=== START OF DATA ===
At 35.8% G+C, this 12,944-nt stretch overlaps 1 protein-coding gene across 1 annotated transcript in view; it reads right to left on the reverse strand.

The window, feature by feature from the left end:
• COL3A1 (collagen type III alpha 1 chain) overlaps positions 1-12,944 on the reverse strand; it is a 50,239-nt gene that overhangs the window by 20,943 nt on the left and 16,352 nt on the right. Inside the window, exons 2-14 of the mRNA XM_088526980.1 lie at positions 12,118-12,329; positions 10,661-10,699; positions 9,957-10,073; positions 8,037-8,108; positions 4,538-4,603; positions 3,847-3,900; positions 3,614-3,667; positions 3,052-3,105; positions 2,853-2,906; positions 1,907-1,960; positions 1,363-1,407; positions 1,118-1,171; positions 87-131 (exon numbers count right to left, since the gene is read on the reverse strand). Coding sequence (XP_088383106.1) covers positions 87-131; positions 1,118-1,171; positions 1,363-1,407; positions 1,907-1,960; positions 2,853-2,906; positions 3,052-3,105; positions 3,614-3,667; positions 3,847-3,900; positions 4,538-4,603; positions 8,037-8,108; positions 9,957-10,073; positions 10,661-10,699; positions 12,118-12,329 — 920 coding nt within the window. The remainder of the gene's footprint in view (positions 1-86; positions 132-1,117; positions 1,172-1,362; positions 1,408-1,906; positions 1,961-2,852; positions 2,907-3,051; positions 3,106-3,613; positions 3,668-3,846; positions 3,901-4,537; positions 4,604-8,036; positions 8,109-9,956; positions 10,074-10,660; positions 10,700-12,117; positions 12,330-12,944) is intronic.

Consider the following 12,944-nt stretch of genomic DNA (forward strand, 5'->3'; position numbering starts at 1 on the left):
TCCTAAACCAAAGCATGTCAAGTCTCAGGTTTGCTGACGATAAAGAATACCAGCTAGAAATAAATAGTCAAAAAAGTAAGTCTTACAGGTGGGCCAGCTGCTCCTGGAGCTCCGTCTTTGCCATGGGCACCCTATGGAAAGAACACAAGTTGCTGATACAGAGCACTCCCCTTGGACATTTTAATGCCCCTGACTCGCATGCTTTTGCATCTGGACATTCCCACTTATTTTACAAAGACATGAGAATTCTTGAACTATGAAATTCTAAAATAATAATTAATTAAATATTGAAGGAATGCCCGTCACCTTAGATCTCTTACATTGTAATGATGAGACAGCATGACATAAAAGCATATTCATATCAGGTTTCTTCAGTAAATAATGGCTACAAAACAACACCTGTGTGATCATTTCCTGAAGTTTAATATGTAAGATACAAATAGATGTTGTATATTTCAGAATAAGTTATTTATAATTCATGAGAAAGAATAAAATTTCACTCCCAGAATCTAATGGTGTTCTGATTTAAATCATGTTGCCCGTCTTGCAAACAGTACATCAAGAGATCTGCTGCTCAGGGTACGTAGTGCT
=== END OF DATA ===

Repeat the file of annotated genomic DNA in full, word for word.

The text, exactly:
At 35.8% G+C, this 12,944-nt stretch overlaps 1 protein-coding gene across 1 annotated transcript in view; it reads right to left on the reverse strand.

The window, feature by feature from the left end:
• COL3A1 (collagen type III alpha 1 chain) overlaps positions 1-12,944 on the reverse strand; it is a 50,239-nt gene that overhangs the window by 20,943 nt on the left and 16,352 nt on the right. Inside the window, exons 2-14 of the mRNA XM_088526980.1 lie at positions 12,118-12,329; positions 10,661-10,699; positions 9,957-10,073; positions 8,037-8,108; positions 4,538-4,603; positions 3,847-3,900; positions 3,614-3,667; positions 3,052-3,105; positions 2,853-2,906; positions 1,907-1,960; positions 1,363-1,407; positions 1,118-1,171; positions 87-131 (exon numbers count right to left, since the gene is read on the reverse strand). Coding sequence (XP_088383106.1) covers positions 87-131; positions 1,118-1,171; positions 1,363-1,407; positions 1,907-1,960; positions 2,853-2,906; positions 3,052-3,105; positions 3,614-3,667; positions 3,847-3,900; positions 4,538-4,603; positions 8,037-8,108; positions 9,957-10,073; positions 10,661-10,699; positions 12,118-12,329 — 920 coding nt within the window. The remainder of the gene's footprint in view (positions 1-86; positions 132-1,117; positions 1,172-1,362; positions 1,408-1,906; positions 1,961-2,852; positions 2,907-3,051; positions 3,106-3,613; positions 3,668-3,846; positions 3,901-4,537; positions 4,604-8,036; positions 8,109-9,956; positions 10,074-10,660; positions 10,700-12,117; positions 12,330-12,944) is intronic.

Consider the following 12,944-nt stretch of genomic DNA (forward strand, 5'->3'; position numbering starts at 1 on the left):
TCCTAAACCAAAGCATGTCAAGTCTCAGGTTTGCTGACGATAAAGAATACCAGCTAGAAATAAATAGTCAAAAAAGTAAGTCTTACAGGTGGGCCAGCTGCTCCTGGAGCTCCGTCTTTGCCATGGGCACCCTATGGAAAGAACACAAGTTGCTGATACAGAGCACTCCCCTTGGACATTTTAATGCCCCTGACTCGCATGCTTTTGCATCTGGACATTCCCACTTATTTTACAAAGACATGAGAATTCTTGAACTATGAAATTCTAAAATAATAATTAATTAAATATTGAAGGAATGCCCGTCACCTTAGATCTCTTACATTGTAATGATGAGACAGCATGACATAAAAGCATATTCATATCAGGTTTCTTCAGTAAATAATGGCTACAAAACAACACCTGTGTGATCATTTCCTGAAGTTTAATATGTAAGATACAAATAGATGTTGTATATTTCAGAATAAGTTATTTATAATTCATGAGAAAGAATAAAATTTCACTCCCAGAATCTAATGGTGTTCTGATTTAAATCATGTTGCCCGTCTTGCAAACAGTACATCAAGAGATCTGCTGCTCAGGGTACGTAGTGCT